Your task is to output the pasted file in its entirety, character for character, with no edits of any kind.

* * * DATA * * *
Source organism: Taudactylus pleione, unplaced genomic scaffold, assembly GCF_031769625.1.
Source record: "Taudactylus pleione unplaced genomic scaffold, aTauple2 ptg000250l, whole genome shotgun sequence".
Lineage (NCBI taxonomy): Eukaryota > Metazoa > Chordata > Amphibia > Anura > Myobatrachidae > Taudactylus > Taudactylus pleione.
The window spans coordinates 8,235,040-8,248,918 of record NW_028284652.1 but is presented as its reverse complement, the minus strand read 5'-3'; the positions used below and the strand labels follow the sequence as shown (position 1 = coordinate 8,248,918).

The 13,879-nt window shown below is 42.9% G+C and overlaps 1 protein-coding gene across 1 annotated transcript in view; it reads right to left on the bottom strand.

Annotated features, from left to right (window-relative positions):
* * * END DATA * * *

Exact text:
Source organism: Taudactylus pleione, unplaced genomic scaffold, assembly GCF_031769625.1.
Source record: "Taudactylus pleione unplaced genomic scaffold, aTauple2 ptg000250l, whole genome shotgun sequence".
Lineage (NCBI taxonomy): Eukaryota > Metazoa > Chordata > Amphibia > Anura > Myobatrachidae > Taudactylus > Taudactylus pleione.
The window spans coordinates 8,235,040-8,248,918 of record NW_028284652.1 but is presented as its reverse complement, the minus strand read 5'-3'; the positions used below and the strand labels follow the sequence as shown (position 1 = coordinate 8,248,918).

The 13,879-nt window shown below is 42.9% G+C and overlaps 1 protein-coding gene across 1 annotated transcript in view; it reads right to left on the bottom strand.

Annotated features, from left to right (window-relative positions):